His first short-story appearing 15 years before his first novel, much of Arthur C. Clarke’s oeuvre is to be found in short fiction. In fact, despite the success of the novels that were to come—Childhood’s End, Rendezvous with Rama, and The City & the Stars among them, Clarke produced as much short fiction in the middle and end of his career as the beginning. Thinking he had reached the point so many other successful writers do, i.e that which the author has honed their skills to the point they can focus on novel-length works, in 1973 Sphere decided to publish Clarke’s best-of short fiction. Little did they know he would nearly double the number of short stories that would come. The Best of Arthur C. Clarke: 1937-1971 must therefore be taken with a caveat: everything hereafter is in reference to the first half of Clarke’s writing career.
From the first story Clarke ever had published to his most recent novella as of 1971, The Best of Arthur C. Clarke: 1937-1971 is a retrospective that loosely covers Clarke’s evolution as a writer. There are some gaps. From the ridiculously simplistic to the more complex, the collection also reveals the transition of the genre. The six pages of “Travel by Wire!” is a brief, minimalistic glimpse of transferring matter via electrical cable while A Meeting with Medusa is a hard-science adventure of the first manned flight in Jupiter’s atmosphere. Several of Clarke’s other collections more organic in form (i.e. collections resulting from the natural rather than forced accumulation of material), The Best of Arthur C. Clarke: 1937-1971 may not be the best place to jump in, but does contain a handful of quality stories.
The appeal of the collection to modern readers of science fiction depends largely on what expectations they bring to the table. If the reader is looking for retro science puzzles of one or two dimensions, then it’s highly possible The Best of Arthur C. Clarke: 1937-1971 will be enjoyable; it’s difficult to go wrong with Clarke if Earth’s knowledge extrapolated into unassuming tales of space are your cup of tea. Mars’ moon an interesting hunting ground, “Hide and Seek” is the story of a space ship seeking a secret agent on Phobos. “Into the Comet”, with its abacus computing; “Summertime on Icarus”, with its tale of an astronaut stranded on a planetoid whose horizon line is about to sizzle him whole; and “Sunjammer” and its solar sailing—all utilize physics and astrology in easy-to-read, (semi-)thrilling stories.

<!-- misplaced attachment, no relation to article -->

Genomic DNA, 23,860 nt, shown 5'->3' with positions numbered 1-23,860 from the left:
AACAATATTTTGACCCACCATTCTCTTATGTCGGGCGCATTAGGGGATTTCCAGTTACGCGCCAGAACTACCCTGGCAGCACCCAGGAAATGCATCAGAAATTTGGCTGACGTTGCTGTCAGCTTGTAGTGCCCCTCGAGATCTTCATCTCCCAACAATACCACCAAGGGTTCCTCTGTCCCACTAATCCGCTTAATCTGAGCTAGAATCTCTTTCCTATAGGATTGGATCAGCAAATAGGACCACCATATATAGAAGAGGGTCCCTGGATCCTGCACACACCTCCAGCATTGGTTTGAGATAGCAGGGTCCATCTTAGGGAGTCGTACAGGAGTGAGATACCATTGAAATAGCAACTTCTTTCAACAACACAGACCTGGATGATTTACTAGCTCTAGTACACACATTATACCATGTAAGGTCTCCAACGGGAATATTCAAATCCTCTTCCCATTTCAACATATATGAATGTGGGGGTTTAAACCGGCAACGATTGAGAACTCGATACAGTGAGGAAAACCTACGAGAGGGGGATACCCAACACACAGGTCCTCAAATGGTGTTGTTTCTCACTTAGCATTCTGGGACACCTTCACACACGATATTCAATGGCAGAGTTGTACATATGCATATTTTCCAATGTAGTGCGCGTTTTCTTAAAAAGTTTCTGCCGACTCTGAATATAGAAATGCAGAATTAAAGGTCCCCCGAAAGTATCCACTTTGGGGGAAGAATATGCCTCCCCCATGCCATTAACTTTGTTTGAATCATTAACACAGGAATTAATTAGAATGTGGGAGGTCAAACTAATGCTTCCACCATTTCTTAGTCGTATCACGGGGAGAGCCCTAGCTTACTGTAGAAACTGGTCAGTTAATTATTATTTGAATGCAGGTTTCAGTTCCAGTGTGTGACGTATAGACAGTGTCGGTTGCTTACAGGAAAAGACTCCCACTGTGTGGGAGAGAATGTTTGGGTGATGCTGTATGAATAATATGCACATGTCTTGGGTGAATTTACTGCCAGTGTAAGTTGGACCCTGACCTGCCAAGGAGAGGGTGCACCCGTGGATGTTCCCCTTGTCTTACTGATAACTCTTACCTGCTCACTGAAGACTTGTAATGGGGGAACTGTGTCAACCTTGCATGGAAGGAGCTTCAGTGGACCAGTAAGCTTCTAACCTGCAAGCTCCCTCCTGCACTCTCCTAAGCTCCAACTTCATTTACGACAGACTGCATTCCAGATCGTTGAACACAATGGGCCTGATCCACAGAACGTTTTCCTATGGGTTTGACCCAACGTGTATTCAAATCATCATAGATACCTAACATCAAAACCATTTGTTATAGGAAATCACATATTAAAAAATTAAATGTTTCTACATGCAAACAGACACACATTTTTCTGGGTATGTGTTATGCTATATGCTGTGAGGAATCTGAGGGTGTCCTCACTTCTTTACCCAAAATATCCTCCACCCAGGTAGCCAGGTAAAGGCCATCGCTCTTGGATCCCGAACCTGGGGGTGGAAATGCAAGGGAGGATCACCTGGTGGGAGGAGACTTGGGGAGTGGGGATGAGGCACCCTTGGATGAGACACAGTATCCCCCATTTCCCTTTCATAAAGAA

And there are more conventional stories. “Refugee” draws British royalty into the wonder of space; “Venture the Moon”, actually a mini-collection of linked vignettes, light-heartedly looks at humanity’s first trip to the moon; “Second Dawn” is one of Clarke’s first alien stories (if not the first) that tells of a highly intelligent species with little technology of their own and how they go about getting additional technology; “Retreat from Earth” is a one-off pulp era/B-movie look at insects; “Castaway” and “The Awakening” are early pieces that would go on to have influence on later Clarke works, their protean forms incomplete; “Hate”, is the story of a pearl diver whose enmity against Russians meets a big surprise; and “Death and the Senator”, despite its atypical structure, tells a familiar tale but in a science fiction story of medical proportion.
The best of the collection, however, are certain. “The Sentinel”, precursor to 2001: A Space Odyssey, describes a scientist’s discovery of a strange artifact on the moon; “History Lesson”, a story about an ice age that engulfs a planet later discovered by aliens; and “The Star”, the story of a species fighting against a fate which dooms their race are the highlights. These stories most effectively express Clarke’s innate humanism in the context of space, and despite all of the intelligent speculation on science, are what make him the writer of regard he is.
Interestingly, the collection excludes “The Nine Billion Names of God”, “The Forgotten Enemy”, “The Wall of Darkness”, “The Lion of Comarre”, “Before Eden”, “The Food of the Gods”—all of which are among Clarke’s better known stories, leaving me to conclude one of the following scenarios was in place: the editor’s view of ‘best-of’ was not along lines of popularity, rights were not available to certain stories, or there were space limitations. Anyway you look at it, however, some of the significant pieces from Clarke’s early oeuvre are missing.
In the end, The Best of Arthur C. Clarke 1937 -1971 is a dated collection in more ways than one. Gollancz’s 2000 The Collected Short Stories of Arthur C. Clarke makes apparent the 30 additional years of success Clarke would have publishing, while presentation in the stories which are included is literally of another era. Possessing a mid-20th century style and approach, the majority of the stories are simple, and do not extend themselves beyond basic scientific puzzles or quandaries. This is not to say Clarke uses what is today common knowledge or lacks the skills to present the puzzles in interesting fashion, rather that his type of story has been usurped by higher expectations for sophistication, i.e. realistic characterization and desire for less-than-standard endings. That being said, Clarke’s culture and intelligence can’t help but leak through, and at times take over the stage. “The Sentinel” and “The Star” are as powerful statements about the human race and space as can be in sci-fi, and for this may be worth the collection alone.
The collection’s contents:
“1933: A Science-Fiction Odyssey” [essay by Clarke]
“Travel By Wire!”
“Retreat from Earth”
“Hide and Seek”
“Venture to the Moon”
“Into the Comet”
“Summertime on Icarus”
“Death and the Senator”
“Sunjammer” (aka “The Wind from the Sun”)